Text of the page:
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Episode IX: Creating a Workspace



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September 23, 2009 3:30 pm

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Episode IX: Creating a Workspace

In previous episodes, you learned how to build workflows and forms, but how do you implement them? In this episode you will learn how to set up a workspace in Teaming and configure it to allow your form to proceed through a workflow process. If you haven’t been keeping up, or if you need a refresher, feel free to read our last installment to get up up to speed: Episode VIII: Explore the View.

Creating a workspace within Teaming allows you to test and modify the functionality of your forms and workflows. When you have made any necessary changes and you are satisfied that your process is working correctly, you can configure the access rights to the workspace so that anyone involved in the workflow can participate. This article covers creating a workspace, creating a specific folder within that workspace, and configuring the folder to allow the testing and implementation of your form and workflow.

To help you gain a feel for where your workspace will be located within Teaming, let’s start at the login screen.

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Go ahead and log into Teaming.

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When you have logged in, open the Home Workspace tree in the upper left corner.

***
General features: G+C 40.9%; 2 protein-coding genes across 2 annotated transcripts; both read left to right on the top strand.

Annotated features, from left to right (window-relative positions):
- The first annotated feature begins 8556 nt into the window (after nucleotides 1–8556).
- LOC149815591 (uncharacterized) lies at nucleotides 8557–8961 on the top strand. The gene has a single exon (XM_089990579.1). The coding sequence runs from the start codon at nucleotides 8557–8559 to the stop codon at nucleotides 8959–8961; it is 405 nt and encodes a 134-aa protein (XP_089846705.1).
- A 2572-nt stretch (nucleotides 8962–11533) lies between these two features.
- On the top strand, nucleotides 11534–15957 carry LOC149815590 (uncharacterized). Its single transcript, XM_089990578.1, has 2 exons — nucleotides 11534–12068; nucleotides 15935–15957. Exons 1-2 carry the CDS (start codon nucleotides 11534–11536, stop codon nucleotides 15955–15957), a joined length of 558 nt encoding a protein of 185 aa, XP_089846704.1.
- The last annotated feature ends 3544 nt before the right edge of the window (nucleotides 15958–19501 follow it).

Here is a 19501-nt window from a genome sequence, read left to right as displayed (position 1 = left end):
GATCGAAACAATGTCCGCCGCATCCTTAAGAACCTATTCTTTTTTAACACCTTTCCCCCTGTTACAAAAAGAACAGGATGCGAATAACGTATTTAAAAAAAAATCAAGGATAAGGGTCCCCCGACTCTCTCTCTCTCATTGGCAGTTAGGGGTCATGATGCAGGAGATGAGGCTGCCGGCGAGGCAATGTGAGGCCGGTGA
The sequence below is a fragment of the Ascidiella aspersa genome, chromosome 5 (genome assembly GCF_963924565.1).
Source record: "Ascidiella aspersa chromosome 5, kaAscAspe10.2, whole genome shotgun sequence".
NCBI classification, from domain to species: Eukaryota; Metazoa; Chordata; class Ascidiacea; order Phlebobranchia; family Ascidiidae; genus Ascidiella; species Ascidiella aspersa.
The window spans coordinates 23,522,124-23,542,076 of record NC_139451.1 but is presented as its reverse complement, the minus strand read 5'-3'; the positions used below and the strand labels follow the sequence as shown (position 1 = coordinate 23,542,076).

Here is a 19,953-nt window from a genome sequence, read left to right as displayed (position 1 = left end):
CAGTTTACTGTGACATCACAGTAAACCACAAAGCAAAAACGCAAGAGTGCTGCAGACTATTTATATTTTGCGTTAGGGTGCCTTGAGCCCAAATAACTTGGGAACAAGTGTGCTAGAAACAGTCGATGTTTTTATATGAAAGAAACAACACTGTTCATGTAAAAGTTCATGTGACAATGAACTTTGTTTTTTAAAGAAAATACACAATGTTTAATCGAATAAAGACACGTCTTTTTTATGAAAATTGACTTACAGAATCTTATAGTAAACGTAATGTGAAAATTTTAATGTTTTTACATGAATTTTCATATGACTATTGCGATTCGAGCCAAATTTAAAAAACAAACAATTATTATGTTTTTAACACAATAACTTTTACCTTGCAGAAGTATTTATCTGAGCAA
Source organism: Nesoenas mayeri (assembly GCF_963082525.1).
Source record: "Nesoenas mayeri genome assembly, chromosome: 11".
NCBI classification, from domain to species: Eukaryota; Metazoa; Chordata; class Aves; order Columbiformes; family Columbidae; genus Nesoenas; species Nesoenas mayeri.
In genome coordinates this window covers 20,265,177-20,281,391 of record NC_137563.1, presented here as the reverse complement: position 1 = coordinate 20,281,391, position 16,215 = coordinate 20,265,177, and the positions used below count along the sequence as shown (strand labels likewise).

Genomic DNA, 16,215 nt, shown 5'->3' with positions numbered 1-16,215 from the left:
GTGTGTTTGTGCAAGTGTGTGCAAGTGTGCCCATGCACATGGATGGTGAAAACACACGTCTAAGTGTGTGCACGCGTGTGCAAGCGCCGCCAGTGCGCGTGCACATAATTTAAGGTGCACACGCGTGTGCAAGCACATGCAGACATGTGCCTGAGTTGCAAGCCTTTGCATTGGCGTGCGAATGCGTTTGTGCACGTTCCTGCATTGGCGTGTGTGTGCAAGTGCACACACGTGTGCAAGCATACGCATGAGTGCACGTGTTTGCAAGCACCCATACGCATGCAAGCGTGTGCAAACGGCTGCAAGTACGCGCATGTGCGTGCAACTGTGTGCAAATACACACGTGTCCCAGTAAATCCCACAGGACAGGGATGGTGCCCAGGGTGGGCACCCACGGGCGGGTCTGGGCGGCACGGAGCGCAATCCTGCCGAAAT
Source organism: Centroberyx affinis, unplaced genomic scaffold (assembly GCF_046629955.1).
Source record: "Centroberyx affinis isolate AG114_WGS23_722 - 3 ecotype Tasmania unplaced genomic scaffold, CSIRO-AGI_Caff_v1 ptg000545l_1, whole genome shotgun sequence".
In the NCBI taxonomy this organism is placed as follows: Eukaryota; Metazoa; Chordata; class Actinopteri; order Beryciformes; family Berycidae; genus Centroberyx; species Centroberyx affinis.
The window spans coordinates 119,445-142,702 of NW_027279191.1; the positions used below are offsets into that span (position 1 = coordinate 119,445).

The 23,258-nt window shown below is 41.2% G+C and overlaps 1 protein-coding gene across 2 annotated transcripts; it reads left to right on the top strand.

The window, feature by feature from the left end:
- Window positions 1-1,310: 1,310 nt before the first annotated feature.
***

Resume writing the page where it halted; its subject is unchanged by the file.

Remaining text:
Within the Home Workspace tree you will see Team Workspaces. Select this option, and you should see the following screen:

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This is the Team Workspaces area. You need to set up a new workspace in which to run your form and workflow, so select Add a Team Workspace.

Now you can set up your workspace. First, you must give your new workspace a title. Then select which users you want to have access to the workspace, and select what types of folders your workspace includes. For our purposes, you only need to add a Discussion folder, but you can include calendars, blogs, wikis, task folders, and more if you like.

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It is useful to add only yourself as a user at first, until you have finished testing the workflow. You can reconfigure your workspace user list later, when you are certain everything works correctly!

When you have created your new workspace, select it from the Team Workspaces tree. You can see that you are also able to expand the tree in order to see the discussion folder that you added at setup. This discussion folder is where all the action is. You are going to configure it to associate your form with a workflow. Select Discussion from the tree. You should see the following:

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In order to properly configure the folder, select Manage > Configure.